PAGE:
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IOT Design & Engineering Ltd V/S Commissioner of Service tax, Mumbai

    Appeal No. ST/86954/2014 (Arising out Order-in-Original No. 09/ST-II/RS/2014 dated 28.02.2014 passed by the Commissioner of Central Excise & Service tax, Mumbai) and Order No. A/86559/2018

    Decided On, 21 May 2018

    At, Customs Excise Service Tax Appellate Tribunal West Zonal Bench At Mumbai

    By, MEMBER

    For Petitioner: Neerav Mainkar, Advocate And For Respondents: S.R. Nair, EO (AR)

Judgment Text

1. The dispute arises from confirmation of demand of ` 40,70,231/- for 2008-2009 and 2009-2010 being recovery of CENVAT credit that was alleged to have been wrongly availed at the principal establishment, the only registered premises of the appellant, M/s. IOT (D & E) Pvt. Ltd., against invoices pertaining to provision of input services at various branches that had not been registered. Commissioner of Central Excise & Service tax, Mumbai vide order-in-original No. 09/ST-II/RS/2014 dated 28th February 2014 held against the appellant on the ground that the different branches of the appellant that had not registered were not entitled to avail of CENVAT credit of taxes paid on the input services and hence transfer of this credit to the principal establishment was not correct in law. As pointed out by the Learned Authorised Representative, it is also clearly stated in the adjudication order that:

32. The demand pertains to the period 2008-2009 and 2009-2010. Admittedly during the relevant period, the notice had only one single premise registration and had not even applied for Centralised Registration. In other words, the noticee during the relevant period did not inform to the department that he provides taxable service from more than one premises or offices or more than one premises or offices are engaged in relation to provisions of taxable service. These facts are not under dispute. At this point of time, it is not possible for the department to verify that the services in respect of the invoices relating to other premises or locations are services actually used by the notice for providing the taxable services from the registered premises.
2. Learned Counsel for appellant submits that they had registered their principal premise initially but did not apply for and obtained central registration for the branches in 2012. Pointing out that there is no allegation of failure to discharge tax liability on output services which could have led to denial of credit, he contends that the billings for all output service were being made from the single registered premises. He also pointed out that the show-cause notice was issued subsequent to the acquisition of registration and the failure to register could be considered only a procedural impediment.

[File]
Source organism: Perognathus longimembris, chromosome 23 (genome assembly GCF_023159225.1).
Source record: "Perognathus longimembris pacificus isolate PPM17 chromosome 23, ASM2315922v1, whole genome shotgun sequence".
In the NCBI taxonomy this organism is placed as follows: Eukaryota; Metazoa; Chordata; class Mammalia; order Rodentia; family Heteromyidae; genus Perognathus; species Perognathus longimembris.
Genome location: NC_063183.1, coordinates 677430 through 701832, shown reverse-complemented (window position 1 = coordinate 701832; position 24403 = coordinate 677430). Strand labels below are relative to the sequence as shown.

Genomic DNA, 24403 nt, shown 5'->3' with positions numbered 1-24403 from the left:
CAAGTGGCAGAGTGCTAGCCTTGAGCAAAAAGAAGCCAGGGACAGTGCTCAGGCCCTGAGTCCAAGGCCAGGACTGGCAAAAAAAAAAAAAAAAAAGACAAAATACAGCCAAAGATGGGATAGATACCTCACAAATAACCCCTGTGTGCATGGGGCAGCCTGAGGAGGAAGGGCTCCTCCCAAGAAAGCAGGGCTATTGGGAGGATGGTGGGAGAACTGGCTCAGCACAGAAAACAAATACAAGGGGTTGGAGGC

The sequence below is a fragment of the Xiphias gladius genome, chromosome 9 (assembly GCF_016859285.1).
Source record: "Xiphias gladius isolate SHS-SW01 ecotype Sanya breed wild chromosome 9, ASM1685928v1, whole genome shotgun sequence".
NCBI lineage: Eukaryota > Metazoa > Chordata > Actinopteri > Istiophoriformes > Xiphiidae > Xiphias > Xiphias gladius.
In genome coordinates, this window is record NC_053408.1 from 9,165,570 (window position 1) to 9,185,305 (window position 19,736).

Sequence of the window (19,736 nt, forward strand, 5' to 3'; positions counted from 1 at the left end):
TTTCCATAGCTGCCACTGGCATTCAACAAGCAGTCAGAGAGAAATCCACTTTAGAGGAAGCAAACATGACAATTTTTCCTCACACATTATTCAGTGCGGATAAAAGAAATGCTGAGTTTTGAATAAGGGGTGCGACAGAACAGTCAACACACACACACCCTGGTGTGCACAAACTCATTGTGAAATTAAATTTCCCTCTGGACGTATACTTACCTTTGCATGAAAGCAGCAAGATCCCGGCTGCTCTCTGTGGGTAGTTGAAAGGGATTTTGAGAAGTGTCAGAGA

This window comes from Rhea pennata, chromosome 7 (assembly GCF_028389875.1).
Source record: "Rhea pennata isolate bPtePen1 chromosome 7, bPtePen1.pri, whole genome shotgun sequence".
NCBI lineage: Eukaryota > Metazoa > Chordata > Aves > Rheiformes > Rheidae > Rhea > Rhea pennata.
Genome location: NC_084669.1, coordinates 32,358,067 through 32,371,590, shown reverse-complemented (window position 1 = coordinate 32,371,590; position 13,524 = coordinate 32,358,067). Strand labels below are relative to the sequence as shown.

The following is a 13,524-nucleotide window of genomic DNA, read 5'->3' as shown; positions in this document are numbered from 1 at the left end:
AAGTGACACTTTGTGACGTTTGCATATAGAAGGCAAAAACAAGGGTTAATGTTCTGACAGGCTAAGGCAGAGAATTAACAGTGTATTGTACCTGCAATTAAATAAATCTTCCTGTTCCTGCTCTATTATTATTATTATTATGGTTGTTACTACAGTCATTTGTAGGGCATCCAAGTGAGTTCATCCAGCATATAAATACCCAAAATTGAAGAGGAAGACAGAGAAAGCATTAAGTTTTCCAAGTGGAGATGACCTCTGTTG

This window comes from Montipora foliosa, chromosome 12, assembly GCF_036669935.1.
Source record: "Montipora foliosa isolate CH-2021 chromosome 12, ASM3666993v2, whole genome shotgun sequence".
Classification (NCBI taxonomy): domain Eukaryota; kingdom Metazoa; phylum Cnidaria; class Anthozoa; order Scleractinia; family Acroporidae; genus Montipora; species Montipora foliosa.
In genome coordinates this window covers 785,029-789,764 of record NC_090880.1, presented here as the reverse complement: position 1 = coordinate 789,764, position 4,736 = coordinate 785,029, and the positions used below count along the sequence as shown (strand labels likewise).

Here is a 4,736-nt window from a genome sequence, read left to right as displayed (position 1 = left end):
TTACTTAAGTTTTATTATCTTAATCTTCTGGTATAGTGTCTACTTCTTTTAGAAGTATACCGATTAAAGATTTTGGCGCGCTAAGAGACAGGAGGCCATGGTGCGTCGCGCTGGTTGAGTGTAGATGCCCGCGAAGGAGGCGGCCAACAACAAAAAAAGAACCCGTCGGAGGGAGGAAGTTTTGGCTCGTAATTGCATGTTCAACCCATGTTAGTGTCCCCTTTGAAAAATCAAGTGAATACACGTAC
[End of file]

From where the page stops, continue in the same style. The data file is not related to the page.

3. Learned Authorised Representative contends that the issue is not one of adjustment of taxes paid on input services but was the substantive non-compliance with the provision of Service Tax Rules, 1994 which allowed assessee the privilege of central registration and with CENVAT Credit Rules, 2004 which permitted. According to him, the decision of the Hon'ble High Court of Madras in Commissioner of Central Excise, Coimbatore vs. Sutham Nylocots : 2014 (306) ELT 255 (Mad.)] has settled the issue. It is seen that the decision of the Hon'ble High Court of Madras, was rendered in the context of admitted duty liability on the finished product that was not exempt with the assessee seeking benefit of MODVAT credit retrospectively. The facts in the present appeal clearly do not fit.

4. Learned Counsel has drawn attention to the decision of the Tribunal in Manipal Advertising Services Pvt. Ltd. v. Commissioner of Central Excise, Mangalore : 2010 (19) STR 506 (Tri-Bang.)] and Ketan Motors Ltd. v. Commissioner of Central Excise, Nagpur : 2015 (39) STR 858 (Tri-Mumbai).]

5. Having perused the impugned order and the decision cited above, it would appear that issue is one of availment of CENVAT credit by the appellant at the principal establishment even though inputs and input services were received at unregistered premises. The finding of the adjudicating authority may have been acceptable had the branches been operating independently in rendering service and raising bills and, for some reason, had opt to transfer the credit of taxes on services to the main establishment. The branches, admittedly, were rendering services on behalf of the principal establishment in the absence of a contrary finding in the adjudication order or an allegation in the show-cause notice. There is nothing on record to indicate that tax liability was not being discharged o

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n the taxable activity. There is no finding that the services procured were not used in the rendering of service. Availment of CENVAT credit has not been objected to. Therefore, there is no reason to presume that the transfer of credit in accordance with the practice of centralised billing was violative of the provision for utilisation of credit. 6. In view of the above facts and circumstances, the impugned order is set aside and the appeal is allowed.